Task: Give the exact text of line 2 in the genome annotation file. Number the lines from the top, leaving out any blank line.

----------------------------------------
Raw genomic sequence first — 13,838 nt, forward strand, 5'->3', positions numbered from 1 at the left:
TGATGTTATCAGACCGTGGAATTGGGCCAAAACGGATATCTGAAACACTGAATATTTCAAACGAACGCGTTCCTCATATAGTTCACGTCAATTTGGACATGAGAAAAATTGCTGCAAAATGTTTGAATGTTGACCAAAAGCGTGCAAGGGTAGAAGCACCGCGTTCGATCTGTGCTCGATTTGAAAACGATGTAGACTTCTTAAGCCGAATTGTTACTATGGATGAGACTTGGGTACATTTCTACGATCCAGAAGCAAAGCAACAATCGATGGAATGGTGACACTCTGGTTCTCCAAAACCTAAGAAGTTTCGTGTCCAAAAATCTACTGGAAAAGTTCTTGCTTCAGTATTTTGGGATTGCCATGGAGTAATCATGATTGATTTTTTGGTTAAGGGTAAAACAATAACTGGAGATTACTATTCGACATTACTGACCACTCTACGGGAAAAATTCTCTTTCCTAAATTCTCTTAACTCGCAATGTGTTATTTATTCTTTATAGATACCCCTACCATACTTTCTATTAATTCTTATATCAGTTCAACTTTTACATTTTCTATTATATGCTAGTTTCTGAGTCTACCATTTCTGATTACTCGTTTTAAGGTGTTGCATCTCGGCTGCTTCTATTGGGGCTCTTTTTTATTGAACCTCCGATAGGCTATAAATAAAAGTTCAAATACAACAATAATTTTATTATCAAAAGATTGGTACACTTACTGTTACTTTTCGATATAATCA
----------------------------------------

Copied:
TGATGTTATCAGACCGTGGAATTGGGCCAAAACGGATATCTGAAACACTGAATATTTCAAACGAACGCGTTCCTCATATAGTTCACGTCAATTTGGACATGAGAAAAATTGCTGCAAAATGTTTGAATGTTGACCAAAAGCGTGCAAGGGTAGAAGCACCGCGTTCGATCTGTGCTCGATTTGAAAACGATGTAGACTTCTTAAGCCGAATTGTTACTATGGATGAGACTTGGGTACATTTCTACGATCCAGAAGCAAAGCAACAATCGATGGAATGGTGACACTCTGGTTCTCCAAAACCTAAGAAGTTTCGTGTCCAAAAATCTACTGGAAAAGTTCTTGCTTCAGTATTTTGGGATTGCCATGGAGTAATCATGATTGATTTTTTGGTTAAGGGTAAAACAATAACTGGAGATTACTATTCGACATTACTGACCACTCTACGGGAAAAATTCTCTTTCCTAAATTCTCTTAACTCGCAATGTGTTATTTATTCTTTATAGATACCCCTACCATACTTTCTATTAATTCTTATATCAGTTCAACTTTTACATTTTCTATTATATGCTAGTTTCTGAGTCTACCATTTCTGATTACTCGTTTTAAGGTGTTGCATCTCGGCTGCTTCTATTGGGGCTCTTTTTTATTGAACCTCCGATAGGCTATAAATAAAAGTTCAAATACAACAATAATTTTATTATCAAAAGATTGGTACACTTACTGTTACTTTTCGATATAATCA